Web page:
Arabic for Families

Empowering the whole family to move towards the Arabic fluency is one of our biggest goals! 

Integrating Arabic in your life is the most effective way to move towards the fluency (experienced by the non-native speaker of our team)! To achieve this objective, you need to practice the four inter-dependent skills of the language: reading, writing, listening, speaking. Learning grammar rules and lists of words by heart is not effective until you use them through comprehensive sentences and conversations.

If you want to pass on Arabic to your children, talking to them in Arabic will greatly benefit them since stimulating their listening and speaking skills are, in fact, the first steps to take in order to move towards the fluency.

Here is what we have to offer in order to help you:


  • #myArabicSeeds: mini-videos with short Arabic sentences, based on pictures of the real life sent by our followers, to listen, read, repeat and practice Arabic!


  • Short Arabic Dialogues of the daily life for Parents (coming)



  • On-demand Recorded Arabic Lesson(s) for Kids (over 6 years old) and Adults by our experienced teacher: request personalized lessons on specific Arabic grammar points, Arabic reading or writing. Parents and homeschoolers can even request these lessons to then know how to teach to their own kids.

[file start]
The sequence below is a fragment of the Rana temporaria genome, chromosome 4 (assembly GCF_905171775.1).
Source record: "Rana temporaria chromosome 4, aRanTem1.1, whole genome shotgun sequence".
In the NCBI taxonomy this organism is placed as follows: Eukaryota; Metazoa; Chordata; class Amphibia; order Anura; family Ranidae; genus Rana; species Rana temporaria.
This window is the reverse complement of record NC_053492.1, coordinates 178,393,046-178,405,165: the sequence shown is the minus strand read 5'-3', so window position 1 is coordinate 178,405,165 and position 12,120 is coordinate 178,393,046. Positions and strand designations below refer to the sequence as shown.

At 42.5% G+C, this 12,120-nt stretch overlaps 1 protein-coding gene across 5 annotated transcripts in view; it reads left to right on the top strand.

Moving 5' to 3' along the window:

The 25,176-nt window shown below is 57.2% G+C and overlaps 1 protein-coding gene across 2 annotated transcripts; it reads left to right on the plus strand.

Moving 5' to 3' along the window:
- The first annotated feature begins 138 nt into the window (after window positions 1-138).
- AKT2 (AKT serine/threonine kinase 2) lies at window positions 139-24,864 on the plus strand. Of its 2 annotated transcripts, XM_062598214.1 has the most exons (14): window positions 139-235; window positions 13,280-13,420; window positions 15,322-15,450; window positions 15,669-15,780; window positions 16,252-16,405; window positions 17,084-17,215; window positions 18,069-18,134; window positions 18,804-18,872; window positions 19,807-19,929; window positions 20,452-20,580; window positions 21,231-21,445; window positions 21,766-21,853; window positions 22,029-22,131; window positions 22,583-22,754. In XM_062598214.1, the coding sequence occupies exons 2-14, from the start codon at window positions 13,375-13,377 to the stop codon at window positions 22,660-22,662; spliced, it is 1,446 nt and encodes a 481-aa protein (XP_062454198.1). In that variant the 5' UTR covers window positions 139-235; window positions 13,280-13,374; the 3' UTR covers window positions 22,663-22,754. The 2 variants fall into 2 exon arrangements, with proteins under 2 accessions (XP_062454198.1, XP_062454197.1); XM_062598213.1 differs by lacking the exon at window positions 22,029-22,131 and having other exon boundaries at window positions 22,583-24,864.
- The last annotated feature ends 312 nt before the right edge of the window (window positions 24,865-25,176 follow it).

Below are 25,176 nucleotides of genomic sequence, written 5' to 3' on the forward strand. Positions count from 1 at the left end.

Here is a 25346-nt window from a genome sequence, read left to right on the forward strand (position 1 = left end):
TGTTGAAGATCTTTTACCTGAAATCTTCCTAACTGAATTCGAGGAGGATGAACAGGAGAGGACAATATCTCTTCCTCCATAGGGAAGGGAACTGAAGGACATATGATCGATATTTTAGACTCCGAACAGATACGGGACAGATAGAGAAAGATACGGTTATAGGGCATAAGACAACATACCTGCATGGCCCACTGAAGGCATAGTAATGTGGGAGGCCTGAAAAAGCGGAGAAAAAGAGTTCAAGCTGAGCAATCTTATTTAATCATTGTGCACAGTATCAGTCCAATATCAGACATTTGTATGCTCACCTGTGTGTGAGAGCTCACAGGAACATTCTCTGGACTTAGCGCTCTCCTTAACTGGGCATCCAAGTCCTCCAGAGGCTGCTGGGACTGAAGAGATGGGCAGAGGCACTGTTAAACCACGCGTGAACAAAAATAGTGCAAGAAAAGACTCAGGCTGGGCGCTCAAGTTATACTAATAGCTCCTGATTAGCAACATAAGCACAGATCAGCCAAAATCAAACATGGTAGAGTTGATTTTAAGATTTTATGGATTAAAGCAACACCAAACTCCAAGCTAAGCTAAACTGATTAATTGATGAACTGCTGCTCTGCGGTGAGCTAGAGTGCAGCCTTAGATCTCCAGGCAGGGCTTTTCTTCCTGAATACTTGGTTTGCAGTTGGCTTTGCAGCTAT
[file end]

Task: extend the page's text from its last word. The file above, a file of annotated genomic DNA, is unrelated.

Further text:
A myth:  thinking that we can’t speak Arabic, that we need an “Arabic dialect”:

There is often a misconception that you need to learn a dialect or “conversational Arabic” if you want to speak Arabic. We think this is one of the major reasons why learners struggle to move towards the fluency.

The four skills of a language (read, write, listen, speak) are inter-dependent. They have inter-connected mechanisms in the brain. That’s why language learners need to practice them all. Only learning to write and read Arabic without listening and speaking is like considering it as a dead language.

You can read the testimony of our non-native speaking Mum who started to speak Arabic in her daily life with her baby and boosted her own Arabic learning: she became able to have daily life conversations in Arabic, she acquired the vocabulary she was forgetting before because she was letting it in her notebook, and she acquired the Arabic grammatical rules and structures she was struggling to learn.

A child raised in Arabic from Early Childhood naturally apply grammatical rules when speaking, even rules and structures seen as “difficult” by older kids and adult learners. It gives him a big advantage when he reaches the stage of reading and writing and a big start towards the fluency!

And it is never too late for older kids!

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